LCS players also gave unique insight into the life of a professional League player. All players stated at least one of their parents approved of their career choice. 27 percent of players believed their parents fully backed their career, while 61 percent admitted that their parents did not initially approve but have since come around.

The time needed to compete in the LCS seems to strain relationships, according to the survey. Only 33 percent of players responded that they were in a relationship.

Another question brought validation to this opinion — the longest play session by a player was 80 hours, with the average longest play time in one sitting reaching 21 hours.

The survey also found that 27 percent of players admitted they know of players who take amphetamines or Ritalin to stay sharp for competitions, with 21 percent acknowledging they've seen at least one player compete while high or inebriated. In addition, 24 percent of players have been injured as a direct result of gaming.

Kristine "Vaalia" Hutter is a news editor for theScore esports. You can find her on Twitter.

2017 NA LCS Spring Finals to be held in Vancouver

by 3d ago
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Get your raincoats, the 2017 NA LCS spring finals will be taking place at the Pacific Coliseum in Vancouver, BC from April 22-23, according to an announcement on lolesports.com.

The third place match will take place on Apr. 22, followed by the Grand Final on Apr. 23. Both matches will be best-of-five. All four teams will receive a hefty share of championship points with the first place team automatically qualifying for the Mid-Season Invitational.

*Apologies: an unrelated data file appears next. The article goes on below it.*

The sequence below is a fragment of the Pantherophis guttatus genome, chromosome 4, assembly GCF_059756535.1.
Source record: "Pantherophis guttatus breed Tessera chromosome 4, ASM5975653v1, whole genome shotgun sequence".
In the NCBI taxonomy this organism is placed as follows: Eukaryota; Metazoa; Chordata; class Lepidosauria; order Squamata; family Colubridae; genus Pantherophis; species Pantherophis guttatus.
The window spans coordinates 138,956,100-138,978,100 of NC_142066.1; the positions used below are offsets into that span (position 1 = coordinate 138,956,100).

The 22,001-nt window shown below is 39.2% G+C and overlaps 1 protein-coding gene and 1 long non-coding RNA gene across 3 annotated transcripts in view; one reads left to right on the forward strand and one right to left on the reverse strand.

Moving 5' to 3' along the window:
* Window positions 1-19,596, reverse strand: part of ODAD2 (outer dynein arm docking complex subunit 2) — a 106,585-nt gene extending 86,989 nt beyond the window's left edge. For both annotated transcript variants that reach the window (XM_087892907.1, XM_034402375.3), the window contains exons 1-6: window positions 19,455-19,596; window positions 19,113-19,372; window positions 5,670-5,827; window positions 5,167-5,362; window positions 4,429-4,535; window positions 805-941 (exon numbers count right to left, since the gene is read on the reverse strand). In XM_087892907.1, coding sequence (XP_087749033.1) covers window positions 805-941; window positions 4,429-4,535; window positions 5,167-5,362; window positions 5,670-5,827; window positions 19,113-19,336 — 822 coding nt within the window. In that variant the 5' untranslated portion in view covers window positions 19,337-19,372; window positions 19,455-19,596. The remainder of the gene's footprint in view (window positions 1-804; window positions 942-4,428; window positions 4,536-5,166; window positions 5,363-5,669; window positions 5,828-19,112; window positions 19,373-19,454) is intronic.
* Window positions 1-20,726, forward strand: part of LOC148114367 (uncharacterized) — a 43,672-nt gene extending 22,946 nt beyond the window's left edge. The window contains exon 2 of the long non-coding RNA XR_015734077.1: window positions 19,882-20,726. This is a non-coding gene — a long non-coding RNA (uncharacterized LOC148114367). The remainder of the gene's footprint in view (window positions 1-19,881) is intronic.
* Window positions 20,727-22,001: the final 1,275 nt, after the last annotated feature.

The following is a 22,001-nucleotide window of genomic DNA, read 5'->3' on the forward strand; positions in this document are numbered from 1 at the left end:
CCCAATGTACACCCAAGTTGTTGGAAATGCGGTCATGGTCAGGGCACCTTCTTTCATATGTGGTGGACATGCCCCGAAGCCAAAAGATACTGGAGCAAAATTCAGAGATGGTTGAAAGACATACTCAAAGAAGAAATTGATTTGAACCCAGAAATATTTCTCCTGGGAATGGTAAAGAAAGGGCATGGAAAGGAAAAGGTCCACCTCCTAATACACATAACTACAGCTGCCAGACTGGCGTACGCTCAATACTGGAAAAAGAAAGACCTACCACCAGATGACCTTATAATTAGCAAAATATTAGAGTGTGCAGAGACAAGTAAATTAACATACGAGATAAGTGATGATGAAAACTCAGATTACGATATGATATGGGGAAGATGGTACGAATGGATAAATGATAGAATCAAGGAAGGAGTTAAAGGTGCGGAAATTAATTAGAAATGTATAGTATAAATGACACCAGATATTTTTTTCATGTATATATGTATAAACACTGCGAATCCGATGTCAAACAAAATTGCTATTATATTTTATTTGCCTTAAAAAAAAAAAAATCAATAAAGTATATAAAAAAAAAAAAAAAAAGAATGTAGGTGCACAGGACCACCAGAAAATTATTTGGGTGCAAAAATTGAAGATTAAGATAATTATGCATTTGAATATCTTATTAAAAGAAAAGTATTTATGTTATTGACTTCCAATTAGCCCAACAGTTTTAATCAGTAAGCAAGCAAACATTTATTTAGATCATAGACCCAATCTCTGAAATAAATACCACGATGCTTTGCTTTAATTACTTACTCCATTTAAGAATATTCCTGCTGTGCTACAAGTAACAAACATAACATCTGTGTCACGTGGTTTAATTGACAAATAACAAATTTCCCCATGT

The Vancouver event will be the second consecutive NA LCS finals held in Canada, following the summer finals in Toronto in August. The event was a roaring success, with a sold-out crowd filling 15,000 seats in the Air Canada Center.

Team SoloMid defeated Cloud9 3-1 in the August finals to claim a spot at the 2016 World Championship. Meanwhile, Immortals edged out Counter Logic Gaming 3-2 to take third place.

According to the announcement, tickets will go on sale in mid-February but an exact date wasn’t specified.

Sasha Erfanian is a news editor for theScore esports. Follow him on Twitter.

Misfits' Alphari: '[Flaxxish] didn't really pull out anything that made me not confident'

by 12h ago
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Misfits had to overcome some stage jitters in their first LCS series against Giants Gaming, they said in their post-game interview. Not only that, but the nerves came from a couple of the more experienced members of the team.